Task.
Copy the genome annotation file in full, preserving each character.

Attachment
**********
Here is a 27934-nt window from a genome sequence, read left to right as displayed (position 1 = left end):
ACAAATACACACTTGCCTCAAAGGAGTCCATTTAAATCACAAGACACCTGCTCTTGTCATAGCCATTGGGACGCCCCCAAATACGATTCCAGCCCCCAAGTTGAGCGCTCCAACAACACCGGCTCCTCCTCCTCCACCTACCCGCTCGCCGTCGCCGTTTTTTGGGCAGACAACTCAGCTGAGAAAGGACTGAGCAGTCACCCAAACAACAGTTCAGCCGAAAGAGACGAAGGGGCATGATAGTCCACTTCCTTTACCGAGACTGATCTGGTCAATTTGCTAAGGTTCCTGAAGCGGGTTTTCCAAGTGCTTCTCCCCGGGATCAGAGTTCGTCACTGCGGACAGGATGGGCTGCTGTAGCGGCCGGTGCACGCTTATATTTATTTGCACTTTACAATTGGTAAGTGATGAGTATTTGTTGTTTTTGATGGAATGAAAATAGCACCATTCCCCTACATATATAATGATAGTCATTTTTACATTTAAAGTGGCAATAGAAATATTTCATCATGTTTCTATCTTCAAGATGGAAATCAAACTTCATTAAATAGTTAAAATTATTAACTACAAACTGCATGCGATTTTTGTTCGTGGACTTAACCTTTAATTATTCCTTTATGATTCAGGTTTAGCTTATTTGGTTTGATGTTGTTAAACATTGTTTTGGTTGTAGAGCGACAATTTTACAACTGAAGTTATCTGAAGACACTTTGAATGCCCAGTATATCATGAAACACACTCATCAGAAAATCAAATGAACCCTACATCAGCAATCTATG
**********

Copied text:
Here is a 27934-nt window from a genome sequence, read left to right as displayed (position 1 = left end):
ACAAATACACACTTGCCTCAAAGGAGTCCATTTAAATCACAAGACACCTGCTCTTGTCATAGCCATTGGGACGCCCCCAAATACGATTCCAGCCCCCAAGTTGAGCGCTCCAACAACACCGGCTCCTCCTCCTCCACCTACCCGCTCGCCGTCGCCGTTTTTTGGGCAGACAACTCAGCTGAGAAAGGACTGAGCAGTCACCCAAACAACAGTTCAGCCGAAAGAGACGAAGGGGCATGATAGTCCACTTCCTTTACCGAGACTGATCTGGTCAATTTGCTAAGGTTCCTGAAGCGGGTTTTCCAAGTGCTTCTCCCCGGGATCAGAGTTCGTCACTGCGGACAGGATGGGCTGCTGTAGCGGCCGGTGCACGCTTATATTTATTTGCACTTTACAATTGGTAAGTGATGAGTATTTGTTGTTTTTGATGGAATGAAAATAGCACCATTCCCCTACATATATAATGATAGTCATTTTTACATTTAAAGTGGCAATAGAAATATTTCATCATGTTTCTATCTTCAAGATGGAAATCAAACTTCATTAAATAGTTAAAATTATTAACTACAAACTGCATGCGATTTTTGTTCGTGGACTTAACCTTTAATTATTCCTTTATGATTCAGGTTTAGCTTATTTGGTTTGATGTTGTTAAACATTGTTTTGGTTGTAGAGCGACAATTTTACAACTGAAGTTATCTGAAGACACTTTGAATGCCCAGTATATCATGAAACACACTCATCAGAAAATCAAATGAACCCTACATCAGCAATCTATG